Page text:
Buy Yourself a Good Pen and a Scanner
I was recently inspired by @kepano's thread on the idea of "cost per smile," and wanted to write my own short piece on something similar. But first, some backstory:
A few years ago, I was browsing a Bay Area arts supply store whose name I forget. I ended up buying a Faber-Castell pencil that I loved. It was a pleasure to use about 80% of the time. Being the person that I am, I then decided to do countless hours of research into the best possible mechanical pencil. This led me down Reddit searches, through obscure forums, until I found the rOtring 600 0.35mm mechanical drafting pencil. I still use one today – it's been my daily driver for almost two years, and I don't think I could live without it. Possibly the best $30 I've ever spent.
This week, I also discovered an old ScanSnap ix500 scanner sitting unused in our basement. Being the person I am, I decided to try and get it working so I could digitize all my schoolwork. I was already using an iPad for most of my classes, so it seemed like a good addition to my setup. The scanner, being a 10-year-old Japanese product, was a delight to set up and worked immediately. The scanner features 2015-era OCR, which is good enough for typed text and laughable for anything handwritten. I then proceeded to spend three hours digitizing this year's schoolwork, feeling satisfied but also like I had lost something. While I can't stand the piles of paperwork given out by every single class, it felt like a funeral, albeit a late one, for my pencil.
Two months ago, during a college presentation at my school, Pomona College visited and let us keep their pens. It was incredible. I used the free pen so much in the next week that I completely ran out of ink, then emailed the admissions office asking where I could find a refill. They didn't know.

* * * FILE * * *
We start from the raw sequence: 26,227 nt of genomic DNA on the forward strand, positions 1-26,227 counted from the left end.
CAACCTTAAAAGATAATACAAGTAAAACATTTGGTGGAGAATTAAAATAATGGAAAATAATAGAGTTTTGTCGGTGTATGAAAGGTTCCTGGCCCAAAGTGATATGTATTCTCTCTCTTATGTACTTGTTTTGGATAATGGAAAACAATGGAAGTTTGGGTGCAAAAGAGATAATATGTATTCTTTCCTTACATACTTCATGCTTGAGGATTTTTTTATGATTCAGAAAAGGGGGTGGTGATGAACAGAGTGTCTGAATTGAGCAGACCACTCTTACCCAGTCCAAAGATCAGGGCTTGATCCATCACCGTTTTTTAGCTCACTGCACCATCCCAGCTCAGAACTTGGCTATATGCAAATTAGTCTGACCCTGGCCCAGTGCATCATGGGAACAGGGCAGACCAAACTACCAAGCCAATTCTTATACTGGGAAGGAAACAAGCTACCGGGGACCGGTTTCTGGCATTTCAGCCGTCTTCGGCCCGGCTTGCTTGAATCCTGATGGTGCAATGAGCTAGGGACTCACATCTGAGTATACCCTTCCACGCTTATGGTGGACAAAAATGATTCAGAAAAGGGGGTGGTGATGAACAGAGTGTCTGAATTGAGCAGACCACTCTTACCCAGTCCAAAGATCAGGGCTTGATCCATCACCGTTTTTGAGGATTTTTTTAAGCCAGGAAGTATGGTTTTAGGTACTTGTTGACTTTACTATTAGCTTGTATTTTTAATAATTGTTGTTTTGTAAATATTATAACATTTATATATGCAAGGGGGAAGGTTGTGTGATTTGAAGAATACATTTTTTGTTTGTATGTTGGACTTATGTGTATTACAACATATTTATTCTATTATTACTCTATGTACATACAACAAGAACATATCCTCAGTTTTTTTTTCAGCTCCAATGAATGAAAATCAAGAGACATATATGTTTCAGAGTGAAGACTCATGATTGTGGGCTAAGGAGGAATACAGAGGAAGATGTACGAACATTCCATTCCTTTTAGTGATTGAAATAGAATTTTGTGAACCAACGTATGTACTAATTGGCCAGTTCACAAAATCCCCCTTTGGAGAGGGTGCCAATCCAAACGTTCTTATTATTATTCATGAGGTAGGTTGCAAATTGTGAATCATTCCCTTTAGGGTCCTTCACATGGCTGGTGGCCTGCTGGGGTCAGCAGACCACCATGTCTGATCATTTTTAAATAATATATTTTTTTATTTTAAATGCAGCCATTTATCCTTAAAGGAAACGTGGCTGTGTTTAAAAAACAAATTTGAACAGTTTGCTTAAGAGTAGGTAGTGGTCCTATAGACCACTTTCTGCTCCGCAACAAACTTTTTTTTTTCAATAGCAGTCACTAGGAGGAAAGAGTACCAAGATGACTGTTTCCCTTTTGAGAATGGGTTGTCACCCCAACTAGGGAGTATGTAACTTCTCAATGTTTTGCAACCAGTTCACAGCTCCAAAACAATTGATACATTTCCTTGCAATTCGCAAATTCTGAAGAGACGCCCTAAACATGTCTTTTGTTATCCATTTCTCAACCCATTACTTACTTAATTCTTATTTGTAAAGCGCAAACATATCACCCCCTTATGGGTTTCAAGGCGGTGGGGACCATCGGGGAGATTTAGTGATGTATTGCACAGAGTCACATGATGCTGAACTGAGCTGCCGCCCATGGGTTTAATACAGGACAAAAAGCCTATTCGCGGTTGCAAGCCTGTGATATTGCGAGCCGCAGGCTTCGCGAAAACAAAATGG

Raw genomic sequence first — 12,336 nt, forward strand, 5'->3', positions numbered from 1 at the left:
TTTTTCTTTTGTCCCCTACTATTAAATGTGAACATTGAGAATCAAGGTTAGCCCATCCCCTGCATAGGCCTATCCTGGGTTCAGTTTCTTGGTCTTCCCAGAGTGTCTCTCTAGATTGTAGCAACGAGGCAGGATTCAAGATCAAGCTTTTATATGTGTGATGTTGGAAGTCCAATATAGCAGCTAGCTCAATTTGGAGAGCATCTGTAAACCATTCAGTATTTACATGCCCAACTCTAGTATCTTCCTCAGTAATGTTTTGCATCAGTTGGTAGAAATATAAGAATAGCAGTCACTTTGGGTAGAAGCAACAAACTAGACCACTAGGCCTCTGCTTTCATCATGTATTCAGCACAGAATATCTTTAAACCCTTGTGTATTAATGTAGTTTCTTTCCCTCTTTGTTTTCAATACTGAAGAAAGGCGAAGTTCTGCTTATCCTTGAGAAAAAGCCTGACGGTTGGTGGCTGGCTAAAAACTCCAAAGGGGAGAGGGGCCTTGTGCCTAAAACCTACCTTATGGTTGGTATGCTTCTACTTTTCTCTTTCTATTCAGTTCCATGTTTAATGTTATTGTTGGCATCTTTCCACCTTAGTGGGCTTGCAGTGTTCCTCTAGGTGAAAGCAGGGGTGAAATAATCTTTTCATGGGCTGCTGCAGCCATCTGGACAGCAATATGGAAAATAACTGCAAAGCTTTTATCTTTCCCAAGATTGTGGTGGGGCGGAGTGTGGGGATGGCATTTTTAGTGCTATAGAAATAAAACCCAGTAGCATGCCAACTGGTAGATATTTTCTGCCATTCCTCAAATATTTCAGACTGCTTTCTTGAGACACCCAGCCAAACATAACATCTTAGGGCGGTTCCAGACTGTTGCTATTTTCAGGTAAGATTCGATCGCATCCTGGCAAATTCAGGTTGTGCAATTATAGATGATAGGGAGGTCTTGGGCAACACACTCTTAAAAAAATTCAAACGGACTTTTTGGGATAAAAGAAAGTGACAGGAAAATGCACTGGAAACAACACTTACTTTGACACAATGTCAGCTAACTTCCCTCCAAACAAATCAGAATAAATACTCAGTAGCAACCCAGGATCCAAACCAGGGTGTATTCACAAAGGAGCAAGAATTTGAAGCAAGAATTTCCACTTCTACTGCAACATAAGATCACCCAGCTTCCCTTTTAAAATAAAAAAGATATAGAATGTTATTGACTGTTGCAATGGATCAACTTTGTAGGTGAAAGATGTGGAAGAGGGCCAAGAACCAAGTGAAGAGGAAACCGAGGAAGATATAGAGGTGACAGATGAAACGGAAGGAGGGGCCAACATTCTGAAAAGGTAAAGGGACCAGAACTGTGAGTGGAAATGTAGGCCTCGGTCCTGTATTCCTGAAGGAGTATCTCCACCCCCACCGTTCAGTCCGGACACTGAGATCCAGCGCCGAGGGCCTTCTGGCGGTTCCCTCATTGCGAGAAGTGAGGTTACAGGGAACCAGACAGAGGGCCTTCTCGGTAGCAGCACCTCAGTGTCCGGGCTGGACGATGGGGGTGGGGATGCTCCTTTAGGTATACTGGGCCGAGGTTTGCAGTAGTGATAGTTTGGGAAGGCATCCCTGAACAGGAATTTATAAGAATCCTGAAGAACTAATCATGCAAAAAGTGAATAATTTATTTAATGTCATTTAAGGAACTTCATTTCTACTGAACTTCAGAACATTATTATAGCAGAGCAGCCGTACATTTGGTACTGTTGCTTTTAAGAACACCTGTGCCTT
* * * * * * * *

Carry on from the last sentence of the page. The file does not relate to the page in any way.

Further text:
Today, I bought a fountain pen. I don't know if it's a good fountain pen – I bought it from one of those shops where the purpose is to get you to buy as many $30+ items as possible, all of which will sit in a drawer for the next 10 years untouched. My pen is plastic, German, and $25. I think I'm in love.
The post you're reading right now was written with my pen, on a $3 notebook from Target, scanned with my scanner, and transcribed, by hand, into raw HTML. Why? I've written before about love of good software – this philosophy even featured on my college applications – but I think the effects of good hardware are even more rewarding. Finding real-world objects that make your activities more enjoyable, well, they make you want to do those activities. Half the reason I'm writing this postright now is because I want to use my pen.
The moral? Find a good pen, a cheap notepad, and an old scanner. Then use them.